A couple of weeks ago I wrote a blog entry in praise of Twitter. While extolling the service, I don’t think I gave a rounded view of my attitudes.
My admiration for Twitter is not unreserved. In fact, despite Twitter being a useful tool, I think it’s somewhat overhyped, particularly in PR circles.
Perhaps I’m being inconsistent, (hand up). But what I didn’t mention before is that, in terms of its importance re: citizen journalism and networking, I feel Twitter is more a symptom of larger trends happening on the internet. Social networking is having its day in the sun, and is really becoming very involved. And most importantly, now that Mark (‘I patently stole this idea’) Zuckerburg of (‘this isn’t my idea’ ) Facebook is a gazillionaire, it’s understood that serious moolah can be made.
Now, as it becomes more bloated with people looking to push news, products and PR, I feel Twitter may be passing nadir of its usefulness.
However, we’re often reminded of the power of citizen journalism when delivered through a fast, democratised medium such as Twitter. This morning we were alerted to the crash of a Turkish Boeing 747 at Schiphol airport through Twitter way before the media cottoned on to it. When I checked, the Schiphol Twitterfall was still busy.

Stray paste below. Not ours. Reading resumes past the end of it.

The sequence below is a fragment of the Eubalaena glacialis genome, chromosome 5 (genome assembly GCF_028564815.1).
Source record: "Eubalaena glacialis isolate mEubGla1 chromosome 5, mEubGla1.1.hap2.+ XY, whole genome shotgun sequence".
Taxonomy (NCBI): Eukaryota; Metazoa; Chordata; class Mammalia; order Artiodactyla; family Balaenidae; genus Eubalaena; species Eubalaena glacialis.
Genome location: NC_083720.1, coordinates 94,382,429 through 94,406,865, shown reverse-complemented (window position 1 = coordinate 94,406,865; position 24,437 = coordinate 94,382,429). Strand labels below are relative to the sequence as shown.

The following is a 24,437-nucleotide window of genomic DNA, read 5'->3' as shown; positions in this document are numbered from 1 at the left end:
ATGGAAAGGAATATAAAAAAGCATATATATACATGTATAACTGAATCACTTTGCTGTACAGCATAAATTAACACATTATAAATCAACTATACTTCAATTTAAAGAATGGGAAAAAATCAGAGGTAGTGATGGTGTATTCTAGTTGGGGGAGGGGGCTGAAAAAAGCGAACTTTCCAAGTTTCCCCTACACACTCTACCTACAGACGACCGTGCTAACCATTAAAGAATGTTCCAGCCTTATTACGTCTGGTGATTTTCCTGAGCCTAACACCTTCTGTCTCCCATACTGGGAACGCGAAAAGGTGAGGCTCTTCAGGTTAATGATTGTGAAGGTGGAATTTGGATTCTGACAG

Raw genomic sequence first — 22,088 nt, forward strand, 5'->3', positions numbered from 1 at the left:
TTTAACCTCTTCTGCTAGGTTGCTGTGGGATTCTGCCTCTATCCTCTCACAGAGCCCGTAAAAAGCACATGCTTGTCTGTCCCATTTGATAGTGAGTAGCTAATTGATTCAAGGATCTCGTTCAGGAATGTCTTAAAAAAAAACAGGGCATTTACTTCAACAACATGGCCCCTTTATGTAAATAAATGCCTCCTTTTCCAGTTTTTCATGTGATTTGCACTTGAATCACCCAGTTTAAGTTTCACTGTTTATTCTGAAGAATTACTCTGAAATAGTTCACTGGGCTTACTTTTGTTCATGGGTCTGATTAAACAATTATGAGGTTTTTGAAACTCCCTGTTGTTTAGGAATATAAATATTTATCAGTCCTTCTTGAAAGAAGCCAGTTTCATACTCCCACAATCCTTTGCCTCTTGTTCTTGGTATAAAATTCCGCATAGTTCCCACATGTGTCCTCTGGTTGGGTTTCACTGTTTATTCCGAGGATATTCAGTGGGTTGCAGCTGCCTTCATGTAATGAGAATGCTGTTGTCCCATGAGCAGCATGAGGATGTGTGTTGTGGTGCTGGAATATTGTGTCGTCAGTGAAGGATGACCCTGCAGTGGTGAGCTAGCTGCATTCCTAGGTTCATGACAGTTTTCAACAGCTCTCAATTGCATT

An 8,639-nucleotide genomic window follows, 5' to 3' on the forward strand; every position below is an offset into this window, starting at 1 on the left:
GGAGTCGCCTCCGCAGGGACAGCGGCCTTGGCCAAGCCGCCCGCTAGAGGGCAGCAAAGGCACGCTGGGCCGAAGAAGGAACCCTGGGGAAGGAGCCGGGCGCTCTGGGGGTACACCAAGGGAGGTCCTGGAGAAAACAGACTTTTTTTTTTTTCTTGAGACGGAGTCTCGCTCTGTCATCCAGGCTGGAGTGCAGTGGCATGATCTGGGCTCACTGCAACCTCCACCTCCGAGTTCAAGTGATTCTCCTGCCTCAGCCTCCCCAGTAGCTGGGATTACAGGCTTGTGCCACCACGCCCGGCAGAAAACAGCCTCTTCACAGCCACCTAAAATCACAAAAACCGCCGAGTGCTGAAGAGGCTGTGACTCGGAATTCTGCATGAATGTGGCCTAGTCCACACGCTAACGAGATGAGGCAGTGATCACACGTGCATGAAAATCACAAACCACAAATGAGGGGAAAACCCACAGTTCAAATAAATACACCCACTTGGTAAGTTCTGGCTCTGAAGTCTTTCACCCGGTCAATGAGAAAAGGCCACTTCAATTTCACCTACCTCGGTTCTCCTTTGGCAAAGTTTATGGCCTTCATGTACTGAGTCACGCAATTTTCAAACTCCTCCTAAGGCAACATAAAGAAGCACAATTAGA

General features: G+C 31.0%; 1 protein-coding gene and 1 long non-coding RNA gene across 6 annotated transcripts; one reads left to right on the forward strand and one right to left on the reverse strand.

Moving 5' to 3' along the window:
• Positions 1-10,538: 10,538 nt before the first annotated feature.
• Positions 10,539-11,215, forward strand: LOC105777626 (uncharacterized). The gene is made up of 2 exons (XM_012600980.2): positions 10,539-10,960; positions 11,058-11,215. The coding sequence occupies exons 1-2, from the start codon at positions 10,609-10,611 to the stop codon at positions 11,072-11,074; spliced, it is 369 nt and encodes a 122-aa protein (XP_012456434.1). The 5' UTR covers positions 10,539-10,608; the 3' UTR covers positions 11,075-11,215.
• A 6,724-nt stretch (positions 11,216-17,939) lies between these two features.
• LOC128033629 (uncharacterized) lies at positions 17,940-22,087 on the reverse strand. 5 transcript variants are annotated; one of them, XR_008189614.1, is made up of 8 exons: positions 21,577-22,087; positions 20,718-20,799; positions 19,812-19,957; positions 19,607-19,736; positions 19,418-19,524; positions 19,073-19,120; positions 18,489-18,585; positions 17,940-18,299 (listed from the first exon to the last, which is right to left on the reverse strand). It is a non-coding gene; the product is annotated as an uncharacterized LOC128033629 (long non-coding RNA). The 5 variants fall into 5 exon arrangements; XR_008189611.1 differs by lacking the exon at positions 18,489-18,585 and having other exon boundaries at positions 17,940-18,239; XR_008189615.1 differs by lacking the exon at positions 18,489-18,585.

I have a huge flatscreen in front of me on constant news rotation, (hey, we’re pretty plugged-in here in the city). Twitter reported the crash so quickly that, by the time I saw the first report on BBC One planes were already taking off again. Jeez Louise – CNN and the BBC even stole the Twitter mobile phone picture.
The fact that Twitter beat the BBC by 15 minutes was keenly reported on Twitter itself. Everyone seems well aware of the importance of this event in terms of highlighting the new role services like Twitter have to play. In this sense it bore echoes of the July 7th London bombings in 2005. Someone I saw today referred to this as ‘the new fast media’.
Should the old media worry about this? Or does Twitter just bring another resource for them to draw on, thus improving their reach?